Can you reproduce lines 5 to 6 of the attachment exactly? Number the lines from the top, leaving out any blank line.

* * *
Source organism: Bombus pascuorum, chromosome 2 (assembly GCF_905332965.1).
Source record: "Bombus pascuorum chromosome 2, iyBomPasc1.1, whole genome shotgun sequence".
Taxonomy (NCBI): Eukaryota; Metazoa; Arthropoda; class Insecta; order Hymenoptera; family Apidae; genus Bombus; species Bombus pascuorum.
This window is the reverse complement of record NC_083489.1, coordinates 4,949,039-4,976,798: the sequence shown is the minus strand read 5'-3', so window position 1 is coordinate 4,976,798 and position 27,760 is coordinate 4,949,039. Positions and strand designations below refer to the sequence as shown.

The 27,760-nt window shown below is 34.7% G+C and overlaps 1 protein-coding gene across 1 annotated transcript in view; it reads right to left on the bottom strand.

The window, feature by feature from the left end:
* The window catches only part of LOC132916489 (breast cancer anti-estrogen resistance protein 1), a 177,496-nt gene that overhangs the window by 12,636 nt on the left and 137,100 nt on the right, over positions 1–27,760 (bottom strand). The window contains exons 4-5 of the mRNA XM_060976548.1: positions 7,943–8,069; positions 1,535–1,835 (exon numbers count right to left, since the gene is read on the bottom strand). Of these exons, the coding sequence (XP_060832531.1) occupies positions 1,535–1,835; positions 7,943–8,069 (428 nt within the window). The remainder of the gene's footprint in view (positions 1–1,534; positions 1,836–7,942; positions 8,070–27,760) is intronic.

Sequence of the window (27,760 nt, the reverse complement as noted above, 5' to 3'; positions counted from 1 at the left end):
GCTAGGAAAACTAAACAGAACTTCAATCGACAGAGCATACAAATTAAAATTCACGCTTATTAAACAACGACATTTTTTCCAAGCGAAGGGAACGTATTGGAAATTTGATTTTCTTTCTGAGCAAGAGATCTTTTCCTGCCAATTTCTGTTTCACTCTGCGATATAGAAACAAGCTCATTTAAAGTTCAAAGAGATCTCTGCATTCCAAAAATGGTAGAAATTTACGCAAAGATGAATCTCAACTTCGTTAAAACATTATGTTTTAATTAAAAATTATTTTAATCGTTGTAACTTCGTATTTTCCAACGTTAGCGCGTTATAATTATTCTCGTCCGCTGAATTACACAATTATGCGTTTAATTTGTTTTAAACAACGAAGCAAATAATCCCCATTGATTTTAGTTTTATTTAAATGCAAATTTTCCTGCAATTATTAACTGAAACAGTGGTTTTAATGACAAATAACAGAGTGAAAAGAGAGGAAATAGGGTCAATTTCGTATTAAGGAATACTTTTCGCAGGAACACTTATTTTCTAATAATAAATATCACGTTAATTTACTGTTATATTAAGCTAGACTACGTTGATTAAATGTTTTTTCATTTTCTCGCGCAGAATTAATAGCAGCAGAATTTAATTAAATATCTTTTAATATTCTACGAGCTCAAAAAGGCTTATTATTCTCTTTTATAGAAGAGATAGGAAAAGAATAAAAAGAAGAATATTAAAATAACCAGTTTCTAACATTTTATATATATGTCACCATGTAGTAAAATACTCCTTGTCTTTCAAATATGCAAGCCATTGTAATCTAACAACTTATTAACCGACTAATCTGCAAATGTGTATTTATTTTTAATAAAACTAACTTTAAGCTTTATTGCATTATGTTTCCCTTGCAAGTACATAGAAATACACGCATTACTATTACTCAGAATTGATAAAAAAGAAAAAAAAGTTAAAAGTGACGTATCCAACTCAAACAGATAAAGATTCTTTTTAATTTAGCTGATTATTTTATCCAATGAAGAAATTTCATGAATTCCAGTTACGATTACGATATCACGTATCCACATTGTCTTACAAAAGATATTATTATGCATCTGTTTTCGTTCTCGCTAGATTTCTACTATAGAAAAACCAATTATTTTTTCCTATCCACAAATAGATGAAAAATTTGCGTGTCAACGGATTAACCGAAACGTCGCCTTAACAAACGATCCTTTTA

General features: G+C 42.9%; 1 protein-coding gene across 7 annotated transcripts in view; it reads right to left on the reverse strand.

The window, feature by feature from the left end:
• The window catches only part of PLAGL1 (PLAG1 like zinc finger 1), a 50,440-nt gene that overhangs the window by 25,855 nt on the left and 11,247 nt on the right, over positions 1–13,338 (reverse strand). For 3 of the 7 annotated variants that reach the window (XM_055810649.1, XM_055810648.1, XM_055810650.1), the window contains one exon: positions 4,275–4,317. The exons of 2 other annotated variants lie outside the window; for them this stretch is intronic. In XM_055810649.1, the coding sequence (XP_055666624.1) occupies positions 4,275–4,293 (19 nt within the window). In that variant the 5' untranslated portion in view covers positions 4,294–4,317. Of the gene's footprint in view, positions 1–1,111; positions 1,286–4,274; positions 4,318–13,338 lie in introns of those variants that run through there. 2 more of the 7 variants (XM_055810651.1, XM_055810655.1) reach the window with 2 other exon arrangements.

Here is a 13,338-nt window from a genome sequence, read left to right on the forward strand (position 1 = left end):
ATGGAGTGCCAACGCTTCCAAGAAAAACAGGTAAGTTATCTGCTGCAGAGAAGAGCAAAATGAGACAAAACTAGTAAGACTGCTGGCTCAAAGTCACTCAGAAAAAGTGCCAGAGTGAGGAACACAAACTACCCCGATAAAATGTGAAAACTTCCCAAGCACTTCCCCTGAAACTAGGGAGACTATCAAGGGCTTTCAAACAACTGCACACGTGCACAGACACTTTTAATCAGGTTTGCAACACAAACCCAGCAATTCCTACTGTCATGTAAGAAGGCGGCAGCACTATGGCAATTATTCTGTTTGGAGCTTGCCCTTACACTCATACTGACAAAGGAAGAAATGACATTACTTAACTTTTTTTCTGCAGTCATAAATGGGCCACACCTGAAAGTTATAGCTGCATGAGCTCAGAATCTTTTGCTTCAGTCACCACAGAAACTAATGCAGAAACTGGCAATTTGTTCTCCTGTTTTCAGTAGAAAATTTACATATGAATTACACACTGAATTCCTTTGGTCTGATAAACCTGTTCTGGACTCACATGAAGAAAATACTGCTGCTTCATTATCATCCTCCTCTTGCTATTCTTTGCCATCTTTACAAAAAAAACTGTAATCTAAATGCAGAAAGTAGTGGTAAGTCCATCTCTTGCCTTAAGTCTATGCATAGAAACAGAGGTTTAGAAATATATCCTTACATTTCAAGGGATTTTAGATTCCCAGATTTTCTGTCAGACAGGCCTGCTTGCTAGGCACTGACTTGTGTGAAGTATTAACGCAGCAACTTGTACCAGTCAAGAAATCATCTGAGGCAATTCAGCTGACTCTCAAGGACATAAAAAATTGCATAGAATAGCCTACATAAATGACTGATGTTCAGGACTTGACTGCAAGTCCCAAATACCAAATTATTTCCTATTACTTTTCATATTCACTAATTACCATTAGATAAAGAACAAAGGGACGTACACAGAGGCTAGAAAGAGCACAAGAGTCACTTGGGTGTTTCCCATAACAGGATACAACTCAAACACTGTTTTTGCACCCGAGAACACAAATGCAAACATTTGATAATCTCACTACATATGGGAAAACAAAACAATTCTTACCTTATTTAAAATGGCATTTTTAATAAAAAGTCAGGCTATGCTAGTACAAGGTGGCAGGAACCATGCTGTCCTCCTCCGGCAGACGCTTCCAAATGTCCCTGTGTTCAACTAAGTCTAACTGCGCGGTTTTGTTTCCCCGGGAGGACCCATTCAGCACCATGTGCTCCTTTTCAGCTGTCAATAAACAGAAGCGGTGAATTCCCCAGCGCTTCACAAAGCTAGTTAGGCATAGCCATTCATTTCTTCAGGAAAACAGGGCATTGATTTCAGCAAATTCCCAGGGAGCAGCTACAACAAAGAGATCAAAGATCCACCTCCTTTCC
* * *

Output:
The 27,760-nt window shown below is 34.7% G+C and overlaps 1 protein-coding gene across 1 annotated transcript in view; it reads right to left on the bottom strand.

The window, feature by feature from the left end: